Since the app is build around the concept of iBeacon monitoring, this was quite a big one! I posted an Estimote beacon to my brother for the purposes of this beta testing. He basically placed it in a room and walked in and out of the room. The broadcast radius of the beacon was very low, so I was puzzled as to why it wasn’t recording the stops. There was no way to get an insight into the app (to read the logs) so I was diagnosing the issue blind.

They possible causes:

  1. The beacon monitoring wasn’t working at all.
  2. The location detection was generating an error and being swallowed.
  3. The call to my API was failing.

I ruled out number 1 by adding lots of Toasts to the Background Service. This allowed my brother to determine that it was detecting the beacons.

Number 2 was an act of faith. I had to assume that since the permissions were requested and the location services were switched on, that this was working okay.

In the end, it was a silly omission on my behalf. I had just updated the backend and added authentication. I was missing the Authorization header on one of the requests, so the app couldn’t successfully function. D’oh!

Sometimes it would fail to record an entry or exit

This issue proved to be more subtle. During the day, the app would work perfectly, or not at all. In some cases it would stop detecting the end or exit events. There were two possibilities. Either my code was crashing or Android was killing the Background service and not restarting it. I added lots more exception handling to the Background service and included an alert dialog so my brother would know if the service crashed. After a day’s use, this dialog never appeared, so I ruled out developer negligence. I switched the service over to a Foreground one. This eliminated the issue, but left me with a permanent dialog. I’ll revisit this once the app’s functionality has been improved.

There were, of course, other bugs in my code. Most very simple to squash.

This week should bring a full 5 days of uninterrupted testing and help me determine if the app is useful, annoying, pointless or somewhere in-between. I just completed an iOS version too and that’s being deployed to another brother. He’s a mobile mechanic, so this app is suitable for him too. I’ve got a beacon sitting in a Jiffy bag ready to post to him!

I’ve had an idea for a home-delivery beacon platform too 🙂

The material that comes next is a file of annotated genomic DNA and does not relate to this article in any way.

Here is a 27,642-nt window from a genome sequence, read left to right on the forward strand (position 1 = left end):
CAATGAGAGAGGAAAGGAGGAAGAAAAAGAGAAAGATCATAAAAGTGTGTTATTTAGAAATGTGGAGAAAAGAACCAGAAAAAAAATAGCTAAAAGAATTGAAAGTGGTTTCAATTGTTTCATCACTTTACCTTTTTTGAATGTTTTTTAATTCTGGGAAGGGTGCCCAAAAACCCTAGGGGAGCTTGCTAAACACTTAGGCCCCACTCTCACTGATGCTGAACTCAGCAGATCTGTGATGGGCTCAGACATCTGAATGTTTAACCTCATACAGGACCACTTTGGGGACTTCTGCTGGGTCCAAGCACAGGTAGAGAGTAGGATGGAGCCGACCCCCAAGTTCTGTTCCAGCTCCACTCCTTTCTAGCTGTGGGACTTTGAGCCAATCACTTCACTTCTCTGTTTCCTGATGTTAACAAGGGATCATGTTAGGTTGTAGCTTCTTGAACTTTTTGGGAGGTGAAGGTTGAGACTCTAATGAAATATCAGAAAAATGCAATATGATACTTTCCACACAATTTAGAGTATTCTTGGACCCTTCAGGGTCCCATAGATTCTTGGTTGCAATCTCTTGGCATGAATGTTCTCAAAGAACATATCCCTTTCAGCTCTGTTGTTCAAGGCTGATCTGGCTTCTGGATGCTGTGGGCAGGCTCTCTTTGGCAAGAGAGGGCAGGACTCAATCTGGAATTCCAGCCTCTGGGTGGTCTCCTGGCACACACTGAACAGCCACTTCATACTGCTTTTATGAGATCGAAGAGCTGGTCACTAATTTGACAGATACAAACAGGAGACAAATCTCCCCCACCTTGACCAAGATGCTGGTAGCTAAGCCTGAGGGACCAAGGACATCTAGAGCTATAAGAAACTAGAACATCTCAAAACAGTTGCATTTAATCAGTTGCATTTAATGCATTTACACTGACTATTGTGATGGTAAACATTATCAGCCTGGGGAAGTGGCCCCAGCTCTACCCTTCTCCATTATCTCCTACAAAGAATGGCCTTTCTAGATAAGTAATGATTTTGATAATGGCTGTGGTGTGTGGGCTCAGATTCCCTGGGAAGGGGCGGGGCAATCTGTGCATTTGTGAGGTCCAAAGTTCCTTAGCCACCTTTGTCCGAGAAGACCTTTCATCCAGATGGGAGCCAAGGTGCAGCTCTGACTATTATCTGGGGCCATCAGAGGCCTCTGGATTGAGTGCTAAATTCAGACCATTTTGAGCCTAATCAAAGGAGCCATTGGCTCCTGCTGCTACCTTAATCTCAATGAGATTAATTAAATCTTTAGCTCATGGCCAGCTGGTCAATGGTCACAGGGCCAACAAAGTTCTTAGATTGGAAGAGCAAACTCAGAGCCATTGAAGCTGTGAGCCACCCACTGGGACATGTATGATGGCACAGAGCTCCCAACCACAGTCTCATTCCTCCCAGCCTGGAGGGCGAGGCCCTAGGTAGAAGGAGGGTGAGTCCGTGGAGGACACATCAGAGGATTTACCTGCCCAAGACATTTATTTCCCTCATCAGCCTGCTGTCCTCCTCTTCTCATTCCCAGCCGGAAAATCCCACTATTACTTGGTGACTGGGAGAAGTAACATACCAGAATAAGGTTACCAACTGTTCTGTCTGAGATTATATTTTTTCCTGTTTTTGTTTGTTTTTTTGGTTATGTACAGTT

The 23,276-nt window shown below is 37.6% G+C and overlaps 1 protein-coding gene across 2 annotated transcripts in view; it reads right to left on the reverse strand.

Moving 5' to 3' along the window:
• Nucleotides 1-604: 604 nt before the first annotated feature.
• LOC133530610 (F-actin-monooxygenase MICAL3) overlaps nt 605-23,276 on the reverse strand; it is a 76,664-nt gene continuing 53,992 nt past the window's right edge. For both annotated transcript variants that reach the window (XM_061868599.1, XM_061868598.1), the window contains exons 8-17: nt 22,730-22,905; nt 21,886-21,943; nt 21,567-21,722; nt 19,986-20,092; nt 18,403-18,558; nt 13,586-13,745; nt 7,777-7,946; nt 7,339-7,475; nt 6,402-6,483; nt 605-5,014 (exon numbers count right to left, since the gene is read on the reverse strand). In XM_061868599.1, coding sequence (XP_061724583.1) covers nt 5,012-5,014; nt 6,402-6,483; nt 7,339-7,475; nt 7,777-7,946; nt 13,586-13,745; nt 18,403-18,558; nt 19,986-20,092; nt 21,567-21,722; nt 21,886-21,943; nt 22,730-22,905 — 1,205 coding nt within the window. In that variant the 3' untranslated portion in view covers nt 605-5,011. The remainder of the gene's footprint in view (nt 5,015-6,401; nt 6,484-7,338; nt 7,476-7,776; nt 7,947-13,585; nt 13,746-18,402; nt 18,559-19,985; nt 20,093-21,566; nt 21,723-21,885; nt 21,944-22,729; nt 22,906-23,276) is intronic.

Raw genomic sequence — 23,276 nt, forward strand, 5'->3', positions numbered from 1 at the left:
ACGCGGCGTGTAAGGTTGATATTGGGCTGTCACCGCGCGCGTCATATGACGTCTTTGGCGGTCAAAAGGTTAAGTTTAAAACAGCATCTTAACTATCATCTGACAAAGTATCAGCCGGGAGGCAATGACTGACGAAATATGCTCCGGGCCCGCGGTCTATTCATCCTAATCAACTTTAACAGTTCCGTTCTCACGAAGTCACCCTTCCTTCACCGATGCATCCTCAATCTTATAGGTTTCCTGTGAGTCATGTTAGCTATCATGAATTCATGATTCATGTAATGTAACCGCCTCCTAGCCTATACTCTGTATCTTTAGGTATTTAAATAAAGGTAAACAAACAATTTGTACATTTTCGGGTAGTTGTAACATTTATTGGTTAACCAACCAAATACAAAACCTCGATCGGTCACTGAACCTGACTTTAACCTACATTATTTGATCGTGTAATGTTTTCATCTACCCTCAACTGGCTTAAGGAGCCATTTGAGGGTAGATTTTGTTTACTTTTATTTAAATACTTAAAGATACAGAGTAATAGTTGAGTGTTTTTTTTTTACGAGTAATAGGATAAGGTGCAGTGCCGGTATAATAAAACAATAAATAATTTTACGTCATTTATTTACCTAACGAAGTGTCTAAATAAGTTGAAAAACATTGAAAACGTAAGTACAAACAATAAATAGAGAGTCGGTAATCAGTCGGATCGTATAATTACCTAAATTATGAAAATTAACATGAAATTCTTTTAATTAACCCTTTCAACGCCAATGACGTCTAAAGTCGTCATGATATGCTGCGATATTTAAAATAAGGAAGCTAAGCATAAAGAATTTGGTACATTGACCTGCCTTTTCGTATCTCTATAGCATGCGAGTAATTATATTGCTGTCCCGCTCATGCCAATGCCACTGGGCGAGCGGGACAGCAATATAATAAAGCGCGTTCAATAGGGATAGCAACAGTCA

iOS Enterprise managed app configuration

With the release of iOS 7, Apple introduced support for managing an app’s configuration using a Mobile Device Management system. This allows enterprises to deploy apps and then control their configuration centrally. You could provide URLs or enable and disable features with the push of a button.

An app that supports managed configuration just needs to read a particular key, from NSUserDefaults. This yields an NSDictionary which contains all the settings pushed to the app via the MDM. For my work with Roomr, I choose to support managed configuration so that the Exchange URL could be set and modified with ease.  The code changes are very simple.

Testing managed configuration is another kettle of fish. You can provide the configuration in one of two ways. Firstly, you can provide the configuration when the app is being installed or you can provide it after the app has been installed, effectively updating it.

To accomplish this, I used my own product, TestMDM. TestMDM aims to replicate many of the features of a MDM without replicating the large cost and complicated setup. It’s aim is to make it possible to test enterprise features without having to suffer the expense of purchasing an MDM. It also means you don’t need to trick an MDM provider into giving you a trial and then spending hours getting that setup.

To test my configuration, I used TestMDM to first install my app. Once I had successfully installed it, I then pushed configuration to it


I just click Queue and TestMDM takes care of the rest. I can debug my iPhone app at the same time and ensure the configuration is detected and loaded correctly.

If you’re interested, please check out TestMDM – I’m making improvements all the time so if a particular feature is missing, let me know and I’ll add it to the roadmap.